Linda Sivertsen is an award-winning author and ghostwriter, whose 6- & 7-figure book deals have been covered in the national media and hit the New York Times list. She recently shared her insights about the most common writing mistake most authors make: Superfluous words.
What do blood-sucking leeches and filler words (..."that," "very," "truly," "just," "pretty," "so," "little," etc.) have in common? They "infest the pond of prose, sucking the blood of words," writes William Strunk, Jr. & E.B. White--authors of the editorial bible, The Elements of Style, first published 50 years ago.
If you're like most writers, you overuse these babies unconsciously. Sure, they're subtle to a point, but then insidious--the infection on your page could be raging and yet you're none the wiser.
I advise writers to immediately clean up the most glaring "rookie" filler errors. You know, those "verys" and "littles" that, other than word count, contribute zilch to your text. Agents, editors, publishers, and critics frown upon their overuse because it makes for lazy writing and boring reading.
Writing has become more twitterific-conversational. Recently I decided to do my own informal comparison with two current best-selling titles--to see how today's masters handle these problem children. (Call me crazy, but I actually thought blowing a few hours on a Sunday to scour books looking for key words was oddly juicing.) I chose the two best-selling titles: Committed, by Elizabeth Gilbert, and Purple Cow, by Seth Godin.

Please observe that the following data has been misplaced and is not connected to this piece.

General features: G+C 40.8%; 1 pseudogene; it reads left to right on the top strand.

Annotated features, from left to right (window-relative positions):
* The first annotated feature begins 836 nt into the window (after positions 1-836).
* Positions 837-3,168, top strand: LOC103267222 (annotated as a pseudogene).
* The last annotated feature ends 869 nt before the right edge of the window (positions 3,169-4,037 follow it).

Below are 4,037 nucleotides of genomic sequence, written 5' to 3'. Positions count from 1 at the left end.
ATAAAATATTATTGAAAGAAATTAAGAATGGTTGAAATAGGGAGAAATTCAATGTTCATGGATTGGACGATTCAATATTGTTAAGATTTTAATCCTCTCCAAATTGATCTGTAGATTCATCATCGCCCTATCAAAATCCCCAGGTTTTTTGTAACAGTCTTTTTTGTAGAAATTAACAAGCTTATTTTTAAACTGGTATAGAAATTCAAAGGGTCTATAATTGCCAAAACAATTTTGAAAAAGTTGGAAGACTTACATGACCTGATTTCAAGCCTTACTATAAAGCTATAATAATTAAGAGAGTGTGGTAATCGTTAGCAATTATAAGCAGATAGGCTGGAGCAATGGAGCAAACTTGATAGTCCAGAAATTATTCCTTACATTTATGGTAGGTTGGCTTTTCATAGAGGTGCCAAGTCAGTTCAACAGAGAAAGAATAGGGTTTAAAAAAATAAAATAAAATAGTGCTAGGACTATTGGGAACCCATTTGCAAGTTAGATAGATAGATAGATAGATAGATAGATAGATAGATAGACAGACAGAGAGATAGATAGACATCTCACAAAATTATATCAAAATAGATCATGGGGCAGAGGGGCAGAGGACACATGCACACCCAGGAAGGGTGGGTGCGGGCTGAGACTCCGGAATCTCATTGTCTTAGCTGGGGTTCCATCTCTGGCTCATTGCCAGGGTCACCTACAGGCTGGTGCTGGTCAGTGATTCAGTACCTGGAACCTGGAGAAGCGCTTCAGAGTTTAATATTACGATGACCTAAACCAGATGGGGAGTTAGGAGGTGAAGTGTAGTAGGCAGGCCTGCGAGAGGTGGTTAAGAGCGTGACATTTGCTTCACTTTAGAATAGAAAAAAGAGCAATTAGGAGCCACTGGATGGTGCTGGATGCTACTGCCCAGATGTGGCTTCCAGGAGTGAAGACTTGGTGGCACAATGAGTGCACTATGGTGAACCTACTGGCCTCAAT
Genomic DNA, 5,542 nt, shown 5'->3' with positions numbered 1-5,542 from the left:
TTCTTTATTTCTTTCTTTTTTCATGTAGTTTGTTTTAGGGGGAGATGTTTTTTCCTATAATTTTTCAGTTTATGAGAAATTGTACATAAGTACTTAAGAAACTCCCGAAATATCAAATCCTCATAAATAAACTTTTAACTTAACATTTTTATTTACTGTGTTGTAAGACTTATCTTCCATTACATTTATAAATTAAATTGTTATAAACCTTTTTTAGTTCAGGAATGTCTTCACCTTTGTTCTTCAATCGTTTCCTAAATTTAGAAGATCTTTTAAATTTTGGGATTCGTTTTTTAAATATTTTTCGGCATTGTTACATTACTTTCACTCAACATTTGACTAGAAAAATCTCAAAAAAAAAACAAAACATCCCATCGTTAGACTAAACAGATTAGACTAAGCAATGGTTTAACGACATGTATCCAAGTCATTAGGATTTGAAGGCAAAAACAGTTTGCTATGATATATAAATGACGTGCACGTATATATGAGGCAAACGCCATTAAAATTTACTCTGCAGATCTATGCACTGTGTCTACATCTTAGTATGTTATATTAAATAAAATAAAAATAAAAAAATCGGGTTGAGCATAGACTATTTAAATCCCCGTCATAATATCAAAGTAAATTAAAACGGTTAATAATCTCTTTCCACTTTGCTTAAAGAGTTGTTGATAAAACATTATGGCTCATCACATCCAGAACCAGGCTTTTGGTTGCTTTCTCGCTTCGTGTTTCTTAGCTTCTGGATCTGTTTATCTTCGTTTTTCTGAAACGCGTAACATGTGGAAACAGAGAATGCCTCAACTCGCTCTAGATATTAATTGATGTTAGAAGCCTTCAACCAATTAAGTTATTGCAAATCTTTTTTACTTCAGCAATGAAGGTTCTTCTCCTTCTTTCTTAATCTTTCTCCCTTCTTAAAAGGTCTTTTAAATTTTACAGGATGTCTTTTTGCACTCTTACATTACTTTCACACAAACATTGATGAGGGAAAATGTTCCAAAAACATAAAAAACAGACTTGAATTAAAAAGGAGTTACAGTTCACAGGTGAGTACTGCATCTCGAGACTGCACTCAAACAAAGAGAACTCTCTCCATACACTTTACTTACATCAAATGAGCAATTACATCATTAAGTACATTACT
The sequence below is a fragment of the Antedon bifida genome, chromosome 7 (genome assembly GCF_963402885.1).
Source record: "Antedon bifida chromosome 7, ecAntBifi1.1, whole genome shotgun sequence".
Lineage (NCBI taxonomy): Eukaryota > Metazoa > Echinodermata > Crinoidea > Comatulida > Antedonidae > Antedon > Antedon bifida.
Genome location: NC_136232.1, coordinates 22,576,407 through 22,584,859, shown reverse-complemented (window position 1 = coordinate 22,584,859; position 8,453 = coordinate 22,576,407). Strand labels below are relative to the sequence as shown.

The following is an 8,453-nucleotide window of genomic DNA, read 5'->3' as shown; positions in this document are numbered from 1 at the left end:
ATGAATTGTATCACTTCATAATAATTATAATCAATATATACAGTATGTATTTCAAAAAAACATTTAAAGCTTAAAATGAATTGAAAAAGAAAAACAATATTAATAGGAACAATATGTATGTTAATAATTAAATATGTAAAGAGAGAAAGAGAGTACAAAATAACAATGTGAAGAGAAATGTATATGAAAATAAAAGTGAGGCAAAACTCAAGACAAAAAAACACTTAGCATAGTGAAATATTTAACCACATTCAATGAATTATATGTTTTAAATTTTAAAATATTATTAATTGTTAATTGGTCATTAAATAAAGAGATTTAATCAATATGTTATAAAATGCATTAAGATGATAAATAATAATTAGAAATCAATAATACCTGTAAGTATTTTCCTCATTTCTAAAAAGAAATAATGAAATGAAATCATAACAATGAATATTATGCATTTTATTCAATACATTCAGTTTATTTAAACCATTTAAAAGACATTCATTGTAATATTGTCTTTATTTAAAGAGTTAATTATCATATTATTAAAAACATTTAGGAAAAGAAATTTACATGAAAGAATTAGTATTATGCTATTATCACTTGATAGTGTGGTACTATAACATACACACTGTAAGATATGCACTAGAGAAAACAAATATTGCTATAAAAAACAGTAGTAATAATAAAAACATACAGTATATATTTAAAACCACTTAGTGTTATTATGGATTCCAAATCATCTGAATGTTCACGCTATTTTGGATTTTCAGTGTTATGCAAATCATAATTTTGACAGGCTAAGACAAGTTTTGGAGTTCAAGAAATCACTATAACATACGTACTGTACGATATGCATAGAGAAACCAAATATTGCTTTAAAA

Skipping each book intro, I dug in and read approximately 6,500 words of each title, checking off fillers as I went. Next, once I tallied each word, I multiplied it by the number representing the approximate total book word count, coming up with an approximate average for each word. Hardly scientific but amusing just the same. Here's how often the words appeared...
Just = 18 (Elizabeth's) vs. 30 (Seth's)
That = 324 vs. 315
Very = 117 vs. 95
So = 126 (1 per every 2.2 pages) vs. 45 (1 every 3.6 pages--about the same average for both, when factoring in size)
Really = 36 vs. 10
At all = 18 vs. 5
Little = 9 vs. 10
Truly = 0 vs. 0
Rather = 0 vs. 0
Definitely = 0 vs. 0
Certainly = 9 vs. 0
You'll see both authors avoided certain no-no words beautifully. On the contrary, what I found when comparing those numbers with the new-writer manuscripts on my desk was a marked difference in the way rookie writers use filler word vs. the pros. For example, instead of using "very" in a sentence like this: "He was very nice and very strong" Seth Godin uses this word...
"... Super-fast or super-slow. Very exclusive or very cheap. Very big or very small." Would you cut anything here? Me either.
So, it's not just how many times a word appears that makes it a wise choice or not. It's the usage of the words that distinguishes it as filler (i.e. boring) or necessary (i.e. an added benefit). As you read your work aloud, you'll feel and hear the difference.
Linda Sivertsen teaches weekly Book Proposal Tel-ecourses and writing retreats in Carmel and Breckenridge. To sign up for her next Book Proposal Tele-seminar, click here www.WinningBookProposals.com/teleseminars
Arielle Ford has launched the careers of many NY Times bestselling authors including Deepak Chopra, Jack Canfield, Mark Victor Hansen, Neale Donald Walsch & Debbie Ford. She is a former book publicist, literary agent and the author of seven books. To learn how to get started writing a book please visit: www.HowToWriteMyBook.com